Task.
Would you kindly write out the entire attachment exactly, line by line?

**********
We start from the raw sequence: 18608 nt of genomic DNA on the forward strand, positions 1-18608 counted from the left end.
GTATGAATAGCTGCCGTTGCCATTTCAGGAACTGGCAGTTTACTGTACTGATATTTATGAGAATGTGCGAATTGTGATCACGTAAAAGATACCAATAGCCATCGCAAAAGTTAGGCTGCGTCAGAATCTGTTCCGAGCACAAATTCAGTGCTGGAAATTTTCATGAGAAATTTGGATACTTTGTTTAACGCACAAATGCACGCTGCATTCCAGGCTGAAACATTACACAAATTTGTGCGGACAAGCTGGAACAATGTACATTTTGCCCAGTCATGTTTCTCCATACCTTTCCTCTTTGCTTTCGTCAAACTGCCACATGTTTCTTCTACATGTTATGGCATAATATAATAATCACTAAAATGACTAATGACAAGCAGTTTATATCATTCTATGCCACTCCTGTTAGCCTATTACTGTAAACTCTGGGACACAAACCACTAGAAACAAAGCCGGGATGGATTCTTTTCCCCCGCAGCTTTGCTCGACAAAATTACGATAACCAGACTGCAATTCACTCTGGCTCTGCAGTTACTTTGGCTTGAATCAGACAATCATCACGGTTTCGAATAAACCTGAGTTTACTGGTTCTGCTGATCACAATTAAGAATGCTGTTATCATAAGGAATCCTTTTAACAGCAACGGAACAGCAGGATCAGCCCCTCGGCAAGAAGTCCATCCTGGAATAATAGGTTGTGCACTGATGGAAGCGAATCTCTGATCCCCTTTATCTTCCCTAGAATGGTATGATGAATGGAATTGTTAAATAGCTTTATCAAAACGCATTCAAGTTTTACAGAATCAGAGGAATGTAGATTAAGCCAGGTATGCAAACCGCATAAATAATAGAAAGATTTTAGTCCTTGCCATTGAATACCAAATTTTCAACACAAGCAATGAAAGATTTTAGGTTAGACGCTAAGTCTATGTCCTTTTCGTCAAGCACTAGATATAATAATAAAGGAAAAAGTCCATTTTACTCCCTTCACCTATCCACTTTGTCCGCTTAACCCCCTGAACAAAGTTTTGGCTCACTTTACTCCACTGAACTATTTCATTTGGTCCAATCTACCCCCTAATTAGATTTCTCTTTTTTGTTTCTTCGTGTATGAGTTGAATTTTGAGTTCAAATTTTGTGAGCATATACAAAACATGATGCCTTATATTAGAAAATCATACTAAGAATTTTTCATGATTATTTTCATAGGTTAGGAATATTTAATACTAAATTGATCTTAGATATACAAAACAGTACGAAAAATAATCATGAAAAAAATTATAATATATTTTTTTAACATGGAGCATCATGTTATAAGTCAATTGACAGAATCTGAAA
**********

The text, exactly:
We start from the raw sequence: 18608 nt of genomic DNA on the forward strand, positions 1-18608 counted from the left end.
GTATGAATAGCTGCCGTTGCCATTTCAGGAACTGGCAGTTTACTGTACTGATATTTATGAGAATGTGCGAATTGTGATCACGTAAAAGATACCAATAGCCATCGCAAAAGTTAGGCTGCGTCAGAATCTGTTCCGAGCACAAATTCAGTGCTGGAAATTTTCATGAGAAATTTGGATACTTTGTTTAACGCACAAATGCACGCTGCATTCCAGGCTGAAACATTACACAAATTTGTGCGGACAAGCTGGAACAATGTACATTTTGCCCAGTCATGTTTCTCCATACCTTTCCTCTTTGCTTTCGTCAAACTGCCACATGTTTCTTCTACATGTTATGGCATAATATAATAATCACTAAAATGACTAATGACAAGCAGTTTATATCATTCTATGCCACTCCTGTTAGCCTATTACTGTAAACTCTGGGACACAAACCACTAGAAACAAAGCCGGGATGGATTCTTTTCCCCCGCAGCTTTGCTCGACAAAATTACGATAACCAGACTGCAATTCACTCTGGCTCTGCAGTTACTTTGGCTTGAATCAGACAATCATCACGGTTTCGAATAAACCTGAGTTTACTGGTTCTGCTGATCACAATTAAGAATGCTGTTATCATAAGGAATCCTTTTAACAGCAACGGAACAGCAGGATCAGCCCCTCGGCAAGAAGTCCATCCTGGAATAATAGGTTGTGCACTGATGGAAGCGAATCTCTGATCCCCTTTATCTTCCCTAGAATGGTATGATGAATGGAATTGTTAAATAGCTTTATCAAAACGCATTCAAGTTTTACAGAATCAGAGGAATGTAGATTAAGCCAGGTATGCAAACCGCATAAATAATAGAAAGATTTTAGTCCTTGCCATTGAATACCAAATTTTCAACACAAGCAATGAAAGATTTTAGGTTAGACGCTAAGTCTATGTCCTTTTCGTCAAGCACTAGATATAATAATAAAGGAAAAAGTCCATTTTACTCCCTTCACCTATCCACTTTGTCCGCTTAACCCCCTGAACAAAGTTTTGGCTCACTTTACTCCACTGAACTATTTCATTTGGTCCAATCTACCCCCTAATTAGATTTCTCTTTTTTGTTTCTTCGTGTATGAGTTGAATTTTGAGTTCAAATTTTGTGAGCATATACAAAACATGATGCCTTATATTAGAAAATCATACTAAGAATTTTTCATGATTATTTTCATAGGTTAGGAATATTTAATACTAAATTGATCTTAGATATACAAAACAGTACGAAAAATAATCATGAAAAAAATTATAATATATTTTTTTAACATGGAGCATCATGTTATAAGTCAATTGACAGAATCTGAAA